One thing among many that makes being a foot soldier on the Left these days a pretty depressing experience is the propensity of colleagues to deny basic realities — or refuse to openly debate inconvenient truths. On no subject has that been more evident than free movement. So far, as much as the Left has been willing to entertain a discussion on this topic, it is usually to present things as a battle between good and evil: those who support free movement the progressive and enlightened ones, those who oppose it reactionary and intolerant.
The rapidity with which support for open borders has gone from being a fringe position to dominant on the British Left ought to be one of the major talking points of politics. It wasn’t so long ago that open borders were championed principally by Trotskyists, anarchists and hyper-liberals. Most mainstream socialists and trade unionists understood that the labour supply was just another market dynamic which, as with all market dynamics, was requiring of regulation, the better to enable governments to plan around employment, welfare, housing and so on.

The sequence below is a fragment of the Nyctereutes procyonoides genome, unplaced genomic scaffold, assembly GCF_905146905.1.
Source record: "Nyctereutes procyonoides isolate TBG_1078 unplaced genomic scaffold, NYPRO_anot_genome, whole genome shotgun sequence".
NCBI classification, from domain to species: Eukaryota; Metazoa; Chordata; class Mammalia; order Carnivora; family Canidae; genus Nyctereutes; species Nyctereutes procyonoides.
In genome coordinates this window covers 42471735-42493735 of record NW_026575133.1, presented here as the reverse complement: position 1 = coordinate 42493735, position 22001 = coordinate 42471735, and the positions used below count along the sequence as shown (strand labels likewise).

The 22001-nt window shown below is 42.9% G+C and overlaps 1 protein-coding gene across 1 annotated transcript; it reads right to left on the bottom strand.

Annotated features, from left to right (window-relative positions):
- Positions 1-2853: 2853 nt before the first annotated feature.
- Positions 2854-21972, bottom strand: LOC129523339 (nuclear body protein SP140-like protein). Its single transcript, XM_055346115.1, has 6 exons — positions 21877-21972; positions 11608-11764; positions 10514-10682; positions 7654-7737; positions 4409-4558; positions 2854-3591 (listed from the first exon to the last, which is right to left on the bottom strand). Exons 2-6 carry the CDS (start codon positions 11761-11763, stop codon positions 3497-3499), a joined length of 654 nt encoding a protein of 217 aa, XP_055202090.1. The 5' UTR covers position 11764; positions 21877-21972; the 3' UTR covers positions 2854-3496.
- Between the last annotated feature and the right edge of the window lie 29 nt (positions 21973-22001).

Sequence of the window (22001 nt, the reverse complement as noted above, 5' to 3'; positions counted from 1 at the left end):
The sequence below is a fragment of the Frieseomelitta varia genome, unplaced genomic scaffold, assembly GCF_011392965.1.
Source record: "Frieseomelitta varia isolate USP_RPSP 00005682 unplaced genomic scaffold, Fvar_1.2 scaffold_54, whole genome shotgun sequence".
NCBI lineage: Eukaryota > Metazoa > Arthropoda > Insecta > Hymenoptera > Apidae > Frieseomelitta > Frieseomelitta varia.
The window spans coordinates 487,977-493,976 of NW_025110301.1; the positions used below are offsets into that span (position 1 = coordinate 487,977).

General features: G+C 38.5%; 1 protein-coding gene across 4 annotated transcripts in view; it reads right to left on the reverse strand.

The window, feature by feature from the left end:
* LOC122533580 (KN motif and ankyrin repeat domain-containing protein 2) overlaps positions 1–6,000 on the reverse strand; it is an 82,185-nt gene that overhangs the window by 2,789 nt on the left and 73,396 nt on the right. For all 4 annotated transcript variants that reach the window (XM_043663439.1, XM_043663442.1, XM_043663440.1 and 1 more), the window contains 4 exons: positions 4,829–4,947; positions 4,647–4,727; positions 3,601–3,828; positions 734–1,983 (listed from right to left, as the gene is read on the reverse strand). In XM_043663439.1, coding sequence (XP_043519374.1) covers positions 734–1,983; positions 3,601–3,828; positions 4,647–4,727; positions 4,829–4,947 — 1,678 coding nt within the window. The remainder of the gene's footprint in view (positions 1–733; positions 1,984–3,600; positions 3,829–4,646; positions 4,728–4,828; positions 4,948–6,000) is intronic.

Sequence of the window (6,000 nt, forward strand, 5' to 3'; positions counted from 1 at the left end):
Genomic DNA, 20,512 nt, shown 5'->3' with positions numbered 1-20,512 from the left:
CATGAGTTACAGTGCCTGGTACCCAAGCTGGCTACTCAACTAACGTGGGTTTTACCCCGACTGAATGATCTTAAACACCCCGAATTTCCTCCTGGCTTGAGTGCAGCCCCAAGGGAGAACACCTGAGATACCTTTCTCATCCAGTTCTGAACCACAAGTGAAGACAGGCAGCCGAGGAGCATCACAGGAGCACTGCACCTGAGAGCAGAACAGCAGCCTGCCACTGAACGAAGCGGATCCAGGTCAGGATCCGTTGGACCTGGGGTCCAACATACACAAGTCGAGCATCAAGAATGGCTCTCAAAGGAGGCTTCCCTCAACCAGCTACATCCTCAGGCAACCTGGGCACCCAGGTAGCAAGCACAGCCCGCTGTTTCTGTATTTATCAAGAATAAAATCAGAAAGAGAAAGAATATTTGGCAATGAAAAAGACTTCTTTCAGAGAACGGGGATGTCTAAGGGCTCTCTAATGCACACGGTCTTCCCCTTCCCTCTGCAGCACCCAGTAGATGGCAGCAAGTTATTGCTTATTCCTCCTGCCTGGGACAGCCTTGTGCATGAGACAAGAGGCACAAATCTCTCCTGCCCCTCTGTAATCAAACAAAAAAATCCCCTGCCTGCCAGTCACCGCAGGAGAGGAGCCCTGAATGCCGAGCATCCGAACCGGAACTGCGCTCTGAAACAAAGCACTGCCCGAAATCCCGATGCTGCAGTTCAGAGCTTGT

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Nowadays, those of us on the Left who articulate such a position find ourselves in a minority, regularly assailed by colleagues reciting trite slogans such as “Migrants are not to blame!” and “Don’t pander to the racists!”